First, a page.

Characterization and Testing Methods for Biomaterials and Biomimetic Structures

A special issue of Bioengineering (ISSN 2306-5354).

Deadline for manuscript submissions: closed (30 June 2022) | Viewed by 5970

Special Issue Editor

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Guest Editor
Department of Cell- and Neurobiology, Karlsruhe Institute of Technology (KIT), 76131 Karlsruhe, Germany
Interests: biomaterials; 3D microfabrication; two-photon lithography; direct laser writing; cell biology

Special Issue Information

Dear Colleagues,

Novel biomaterials are essential to realize functional structures and devices for biological applications. Fabrication and processing techniques (e.g., direct laser writing, UV lithography, bioprinting, soft lithography) make use of biocompatible materials and allow modeling them in organized micro- and macrostructures. In turn, these can work as scaffolds for cell expansion, platforms for single-cell studies, or devices to be implanted in vivo. Therefore, the connection between materials choice, manufacturing techniques, and biological relevance is extremely tight, and it is not possible to think about functional applications without proper evaluation of the chemical, mechanical, and structural properties of the used materials.

This Special Issue focuses on the most recent advances in techniques and methodologies to assess structural and functional properties of materials for biological applications. Addressed topics include but are not limited to:

  • Nondestructive techniques for biomaterials characterization, with special reference to hydrogels and polymers for scaffolding;
  • Innovative mechanical testing procedures;
  • Biochemical and functional characterization strategies;
  • Optical, electron, and atomic force microscopy techniques for the investigation of material properties;
  • Novel approaches to study rheological properties of cell-laden bio-inks;
  • Testing on 3D structures;
  • Evaluation of time-dependent mechanical and chemical properties in stimuli-responsive materials.

Original research contributions will be prioritized, but critical reviews about the state of the art, current limitations, and future perspectives are also welcome.

Dr. Enrico Lemma
Guest Editor

Manuscript Submission Information

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Submitted manuscripts should not have been published previously, nor be under consideration for publication elsewhere (except conference proceedings papers). All manuscripts are thoroughly refereed through a single-blind peer-review process. A guide for authors and other relevant information for submission of manuscripts is available on the Instructions for Authors page. Bioengineering is an international peer-reviewed open access monthly journal published by MDPI.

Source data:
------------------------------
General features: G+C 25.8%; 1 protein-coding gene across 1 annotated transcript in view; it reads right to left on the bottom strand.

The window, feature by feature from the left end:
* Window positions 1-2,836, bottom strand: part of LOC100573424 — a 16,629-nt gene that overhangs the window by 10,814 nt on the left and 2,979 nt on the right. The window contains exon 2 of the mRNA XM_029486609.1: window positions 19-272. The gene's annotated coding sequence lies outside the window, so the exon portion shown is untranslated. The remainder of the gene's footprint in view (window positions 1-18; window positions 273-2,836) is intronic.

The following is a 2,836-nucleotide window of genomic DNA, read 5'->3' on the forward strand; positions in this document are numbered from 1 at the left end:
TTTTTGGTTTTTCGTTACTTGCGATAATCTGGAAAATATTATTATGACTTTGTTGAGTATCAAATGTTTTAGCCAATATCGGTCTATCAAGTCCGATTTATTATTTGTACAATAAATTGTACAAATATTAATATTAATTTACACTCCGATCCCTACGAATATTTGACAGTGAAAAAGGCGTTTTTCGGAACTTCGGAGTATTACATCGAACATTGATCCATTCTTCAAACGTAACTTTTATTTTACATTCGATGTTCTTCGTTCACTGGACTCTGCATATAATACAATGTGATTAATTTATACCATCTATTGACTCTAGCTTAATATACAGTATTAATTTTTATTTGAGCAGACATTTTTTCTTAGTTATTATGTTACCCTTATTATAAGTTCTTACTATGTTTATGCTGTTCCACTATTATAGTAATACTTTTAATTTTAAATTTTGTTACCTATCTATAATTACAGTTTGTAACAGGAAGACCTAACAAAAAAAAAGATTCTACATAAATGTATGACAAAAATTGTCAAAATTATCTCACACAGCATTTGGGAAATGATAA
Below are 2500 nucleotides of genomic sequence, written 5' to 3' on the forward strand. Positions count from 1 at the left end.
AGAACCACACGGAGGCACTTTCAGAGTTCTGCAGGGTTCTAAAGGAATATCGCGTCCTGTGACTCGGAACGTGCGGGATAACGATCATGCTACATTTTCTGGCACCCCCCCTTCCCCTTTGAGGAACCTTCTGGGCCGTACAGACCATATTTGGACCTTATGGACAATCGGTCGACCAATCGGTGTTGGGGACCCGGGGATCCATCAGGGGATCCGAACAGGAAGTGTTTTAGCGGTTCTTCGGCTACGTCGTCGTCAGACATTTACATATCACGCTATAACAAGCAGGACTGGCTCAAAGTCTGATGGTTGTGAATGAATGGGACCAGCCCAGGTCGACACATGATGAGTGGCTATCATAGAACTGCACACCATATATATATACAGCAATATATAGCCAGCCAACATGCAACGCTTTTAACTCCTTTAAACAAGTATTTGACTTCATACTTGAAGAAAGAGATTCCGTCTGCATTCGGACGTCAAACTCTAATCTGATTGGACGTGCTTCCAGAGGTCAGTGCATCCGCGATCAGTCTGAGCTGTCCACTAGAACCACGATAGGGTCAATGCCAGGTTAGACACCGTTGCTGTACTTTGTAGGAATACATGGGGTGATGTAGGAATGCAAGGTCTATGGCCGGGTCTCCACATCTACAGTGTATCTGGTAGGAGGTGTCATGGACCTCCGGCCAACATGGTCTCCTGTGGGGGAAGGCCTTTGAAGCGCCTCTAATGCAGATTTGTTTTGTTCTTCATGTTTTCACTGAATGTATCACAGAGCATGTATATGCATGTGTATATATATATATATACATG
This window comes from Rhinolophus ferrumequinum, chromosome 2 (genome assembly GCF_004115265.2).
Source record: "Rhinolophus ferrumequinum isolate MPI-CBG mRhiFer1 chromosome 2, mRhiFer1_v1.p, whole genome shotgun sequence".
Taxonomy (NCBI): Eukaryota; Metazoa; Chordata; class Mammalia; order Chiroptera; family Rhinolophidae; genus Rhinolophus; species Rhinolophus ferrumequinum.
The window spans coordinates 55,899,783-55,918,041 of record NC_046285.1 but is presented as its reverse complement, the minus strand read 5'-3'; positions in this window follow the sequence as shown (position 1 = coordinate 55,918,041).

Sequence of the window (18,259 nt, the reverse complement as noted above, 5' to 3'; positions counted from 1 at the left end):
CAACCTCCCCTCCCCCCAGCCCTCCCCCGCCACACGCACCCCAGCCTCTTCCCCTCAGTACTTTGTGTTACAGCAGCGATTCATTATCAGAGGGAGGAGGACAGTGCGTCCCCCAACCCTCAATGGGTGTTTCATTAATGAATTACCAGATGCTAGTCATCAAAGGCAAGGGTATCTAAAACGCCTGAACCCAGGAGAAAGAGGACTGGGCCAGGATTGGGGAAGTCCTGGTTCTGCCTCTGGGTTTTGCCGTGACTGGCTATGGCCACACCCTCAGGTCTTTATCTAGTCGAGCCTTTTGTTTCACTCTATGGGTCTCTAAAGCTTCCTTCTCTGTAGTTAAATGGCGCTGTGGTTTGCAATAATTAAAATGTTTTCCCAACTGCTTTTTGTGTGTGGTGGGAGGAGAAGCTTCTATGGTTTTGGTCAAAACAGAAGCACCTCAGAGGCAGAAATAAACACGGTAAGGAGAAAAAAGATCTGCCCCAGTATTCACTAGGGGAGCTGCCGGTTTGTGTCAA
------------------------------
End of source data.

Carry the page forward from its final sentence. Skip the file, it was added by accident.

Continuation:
Please visit the Instructions for Authors page before submitting a manuscript. The Article Processing Charge (APC) for publication in this open access journal is 2700 CHF (Swiss Francs). Submitted papers should be well formatted and use good English. Authors may use MDPI's English editing service prior to publication or during author revisions.


  • biomaterials
  • biomimetic structures
  • 3D scaffolds
  • material testing
  • characterization
  • mechanical testing
  • 4D scaffolds
  • bioprinting
  • mechanical characterization
  • functional materials
  • biopolymers
  • bioceramics
  • bioinks
  • hydrogels
  • additive manufacturing
  • AFM
  • structural mechanics
  • materials modelling
  • rheology
  • optical characterization
  • electron microscopy

Published Papers (1 paper)

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13 pages, 652 KiB  
Wearables for Biomechanical Performance Optimization and Risk Assessment in Industrial and Sports Applications
by Sam McDevitt, Haley Hernandez, Jamison Hicks, Russell Lowell, Hamza Bentahaikt, Reuben Burch, John Ball, Harish Chander, Charles Freeman, Courtney Taylor and Brock Anderson
Bioengineering 2022, 9(1), 33; - 13 Jan 2022
Cited by 21 | Viewed by 5472
Wearable technologies are emerging as a useful tool with many different applications. While these devices are worn on the human body and can capture numerous data types, this literature review focuses specifically on wearable use for performance enhancement and risk assessment in industrial- [...] Read more.
Wearable technologies are emerging as a useful tool with many different applications. While these devices are worn on the human body and can capture numerous data types, this literature review focuses specifically on wearable use for performance enhancement and risk assessment in industrial- and sports-related biomechanical applications. Wearable devices such as exoskeletons, inertial measurement units (IMUs), force sensors, and surface electromyography (EMG) were identified as key technologies that can be used to aid health and safety professionals, ergonomists, and human factors practitioners improve user performance and monitor risk. IMU-based solutions were the most used wearable types in both sectors. Industry largely used biomechanical wearables to assess tasks and risks wholistically, which sports often considered the individual components of movement and performance. Availability, cost, and adoption remain common limitation issues across both sports and industrial applications. Full article
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